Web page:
If you’ve been around many cats you know that they can sound different from one another. There isn’t just a meow sound, there are pitches to the meow—each cat is capable of making a variety of sounds and some have a greater capacity to create different sounds. There are also cats that don’t meow at all. Sophie, for example, prrrrrts and meouwls—there’s no actual meow going on in her vocabulary. (Note: I wrote this over the weekend. The following day, Sophie looked up at me and said a very distinct “Meow!” I guess she told me!)
Our Himalayan, Katy, meowed with what sounded like a southern drawl. That seemed appropriate since she came from a kitten mill in Missouri.
Lily emitted short prrrts or chirps when she’d deliver a stuffed toy at my feet. She mewed while I fixed her meals, and she meowed when she was lonely or bored.
The part Siamese next door meows constantly as long as there’s a human around to hear her. “Meow-Meow-Mew-Meoooow…”
Max was a big snowshoe-type cat with the tiniest mew—no meowing, it was a kittenish Mew. Cuteness.
It’s interesting to note that experts believe cats do not use the meow word with other cats—only with humans. Are they attempting to mimic us? Cats seem to learn early on that vocalizing is a good way to get our attention. Ever have a cat that tried to out talk you? Max would get so excited when I was going to feed him or play one of his favorite games with him that he’d meow loudly and drawn out. I’d talk to him—“Yes, Mommy’s going to feed you now. You want your supper…?” etc. And he would meow louder and louder in response.
Smokey (aka Rags) is a big cat with the tiniest mew. But we learned that he is capable of quite a masterful MEOW. We heard it once when he had been locked outside. He’d evidently tried to let us know he wanted in. When we didn’t hear him, he tried out his big voice–what a shock to hear. As far as I know he has never used it since.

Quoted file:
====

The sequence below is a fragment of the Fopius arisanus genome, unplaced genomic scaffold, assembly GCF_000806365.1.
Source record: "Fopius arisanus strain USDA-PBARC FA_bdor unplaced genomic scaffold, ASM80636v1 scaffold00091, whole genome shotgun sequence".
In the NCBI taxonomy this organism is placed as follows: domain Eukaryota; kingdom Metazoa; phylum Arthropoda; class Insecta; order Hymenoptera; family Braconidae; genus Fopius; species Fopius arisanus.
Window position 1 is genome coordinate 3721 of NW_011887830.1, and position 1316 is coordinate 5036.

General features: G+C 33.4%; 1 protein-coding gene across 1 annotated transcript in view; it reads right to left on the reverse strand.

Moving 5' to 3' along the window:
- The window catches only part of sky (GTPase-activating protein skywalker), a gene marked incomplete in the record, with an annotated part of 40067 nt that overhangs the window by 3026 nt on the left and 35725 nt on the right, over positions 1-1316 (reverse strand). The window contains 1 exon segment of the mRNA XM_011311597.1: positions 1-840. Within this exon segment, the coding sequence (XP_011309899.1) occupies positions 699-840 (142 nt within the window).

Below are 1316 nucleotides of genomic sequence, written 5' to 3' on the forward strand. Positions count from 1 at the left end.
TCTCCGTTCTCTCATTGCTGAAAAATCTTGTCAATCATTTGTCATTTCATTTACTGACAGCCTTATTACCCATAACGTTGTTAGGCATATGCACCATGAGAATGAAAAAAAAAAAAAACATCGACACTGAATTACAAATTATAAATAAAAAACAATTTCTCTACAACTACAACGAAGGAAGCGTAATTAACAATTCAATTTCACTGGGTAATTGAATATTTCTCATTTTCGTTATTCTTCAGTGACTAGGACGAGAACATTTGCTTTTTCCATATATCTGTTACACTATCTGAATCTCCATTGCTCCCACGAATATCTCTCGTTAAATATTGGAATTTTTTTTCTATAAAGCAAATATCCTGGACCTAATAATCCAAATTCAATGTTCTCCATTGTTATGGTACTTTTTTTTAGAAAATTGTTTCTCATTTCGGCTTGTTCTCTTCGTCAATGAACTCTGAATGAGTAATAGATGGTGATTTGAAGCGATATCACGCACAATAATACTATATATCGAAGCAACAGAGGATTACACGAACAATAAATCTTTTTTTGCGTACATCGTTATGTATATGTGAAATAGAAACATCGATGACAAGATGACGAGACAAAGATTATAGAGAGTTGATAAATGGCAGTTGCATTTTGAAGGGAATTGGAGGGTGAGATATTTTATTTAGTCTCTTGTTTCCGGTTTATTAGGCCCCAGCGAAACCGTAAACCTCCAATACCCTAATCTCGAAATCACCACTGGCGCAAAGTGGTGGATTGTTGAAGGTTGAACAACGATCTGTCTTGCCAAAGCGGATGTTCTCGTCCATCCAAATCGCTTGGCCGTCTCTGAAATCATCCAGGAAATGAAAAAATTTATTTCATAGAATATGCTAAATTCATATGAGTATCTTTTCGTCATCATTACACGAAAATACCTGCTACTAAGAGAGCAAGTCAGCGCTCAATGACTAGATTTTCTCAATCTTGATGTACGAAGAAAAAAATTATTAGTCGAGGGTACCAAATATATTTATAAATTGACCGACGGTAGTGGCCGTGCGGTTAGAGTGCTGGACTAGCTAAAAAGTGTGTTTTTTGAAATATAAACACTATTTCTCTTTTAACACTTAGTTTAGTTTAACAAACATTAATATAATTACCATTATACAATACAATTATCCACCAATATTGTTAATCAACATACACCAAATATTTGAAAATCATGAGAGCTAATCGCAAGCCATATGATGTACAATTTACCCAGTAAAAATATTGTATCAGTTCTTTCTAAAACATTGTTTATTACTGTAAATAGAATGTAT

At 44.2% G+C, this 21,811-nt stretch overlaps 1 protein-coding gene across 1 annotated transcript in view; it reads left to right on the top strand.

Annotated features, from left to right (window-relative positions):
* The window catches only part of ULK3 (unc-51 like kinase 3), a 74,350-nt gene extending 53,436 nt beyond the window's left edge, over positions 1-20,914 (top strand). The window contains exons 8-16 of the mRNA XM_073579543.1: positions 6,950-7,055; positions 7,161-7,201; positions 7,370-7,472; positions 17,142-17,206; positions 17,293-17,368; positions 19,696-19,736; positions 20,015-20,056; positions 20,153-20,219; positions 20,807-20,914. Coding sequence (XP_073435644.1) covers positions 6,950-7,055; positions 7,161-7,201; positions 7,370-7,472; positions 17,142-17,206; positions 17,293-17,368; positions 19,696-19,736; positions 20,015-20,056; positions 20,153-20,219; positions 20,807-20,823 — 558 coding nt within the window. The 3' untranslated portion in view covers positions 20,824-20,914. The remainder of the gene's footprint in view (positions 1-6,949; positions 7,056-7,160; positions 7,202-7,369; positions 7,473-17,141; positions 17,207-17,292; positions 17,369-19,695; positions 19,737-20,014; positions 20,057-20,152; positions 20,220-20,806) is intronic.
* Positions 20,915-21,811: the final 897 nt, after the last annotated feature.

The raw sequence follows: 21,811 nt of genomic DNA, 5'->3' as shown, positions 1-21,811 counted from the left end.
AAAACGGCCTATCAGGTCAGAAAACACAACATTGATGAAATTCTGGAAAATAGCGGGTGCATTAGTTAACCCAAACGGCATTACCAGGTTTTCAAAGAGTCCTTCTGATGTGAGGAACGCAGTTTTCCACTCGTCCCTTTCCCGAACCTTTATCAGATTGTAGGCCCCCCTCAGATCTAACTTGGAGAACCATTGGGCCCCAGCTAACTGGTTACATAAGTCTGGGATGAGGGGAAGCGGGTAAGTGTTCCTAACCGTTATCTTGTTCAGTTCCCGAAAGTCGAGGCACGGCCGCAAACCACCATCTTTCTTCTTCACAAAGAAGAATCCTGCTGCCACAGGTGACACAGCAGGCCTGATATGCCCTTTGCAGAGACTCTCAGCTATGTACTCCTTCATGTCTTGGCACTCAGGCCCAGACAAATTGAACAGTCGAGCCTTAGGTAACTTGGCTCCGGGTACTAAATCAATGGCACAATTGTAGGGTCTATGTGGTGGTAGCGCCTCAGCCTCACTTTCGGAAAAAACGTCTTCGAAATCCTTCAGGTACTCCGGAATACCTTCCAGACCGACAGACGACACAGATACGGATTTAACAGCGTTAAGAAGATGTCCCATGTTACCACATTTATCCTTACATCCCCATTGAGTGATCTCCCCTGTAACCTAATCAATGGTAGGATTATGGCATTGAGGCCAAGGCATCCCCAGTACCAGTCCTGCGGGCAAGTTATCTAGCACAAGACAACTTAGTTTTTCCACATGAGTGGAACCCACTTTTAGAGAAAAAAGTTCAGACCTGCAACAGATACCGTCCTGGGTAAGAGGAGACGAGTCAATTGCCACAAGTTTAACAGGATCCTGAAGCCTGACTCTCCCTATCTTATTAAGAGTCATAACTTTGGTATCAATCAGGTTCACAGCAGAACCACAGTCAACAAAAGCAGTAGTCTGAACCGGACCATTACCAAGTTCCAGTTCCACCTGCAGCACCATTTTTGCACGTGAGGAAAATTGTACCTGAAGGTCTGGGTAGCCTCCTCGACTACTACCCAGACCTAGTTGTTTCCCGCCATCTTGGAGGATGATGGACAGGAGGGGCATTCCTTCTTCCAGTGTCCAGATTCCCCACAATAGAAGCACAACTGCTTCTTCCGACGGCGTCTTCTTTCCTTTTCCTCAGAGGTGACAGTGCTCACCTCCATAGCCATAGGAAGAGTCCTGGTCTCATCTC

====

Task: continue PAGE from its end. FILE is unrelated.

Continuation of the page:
Cats can also purr. Some cats come with very loud purring sounds. Others are hard to hear. Lily did not actually purr until she was about five years old. You couldn’t hear a purr, nor could you feel a vibration at her throat. She flat-out didn’t know how to purr. What a surprise that sound was—to her and to me—when it finally came out. I remember the morning it happened. She was on my lap while I was working on one of the Klepto Cat Mysteries, when suddenly I heard a sort of crackle coming from her—soft and halting, like car trying to start. She lifted her head and looked at me as if to say, “What was that?” She began to work on it, and eventually got a good purring sound going, although it remained very soft.
Have you ever heard a cat chatter? They’ll do this when they see a bird out the window. Experts believe this is a sign that the cat is anxious, excited, or maybe frustrated.
Here’s a lesson in cat-language.
A high pitched trill sound is usually a greeting.
A cat in distress will make a drawn out wailing sound, which is called caterwauling.
Of course there’s also the hiss and the growl, which none of us wants to hear from our beloved cats.
While I love having a kitty-cat conversation with my cats and I enjoy hearing their voices now and then, I’m not a fan of the chatty cat. So I stay away from adopting a Siamese or some of the other short-hair breeds. I opt for the Persian mix, Himalayan (yes I know there’s a Siamese in there somewhere), Maine coon, etc. They’re more inclined to have a softer, sweeter tone in their voice.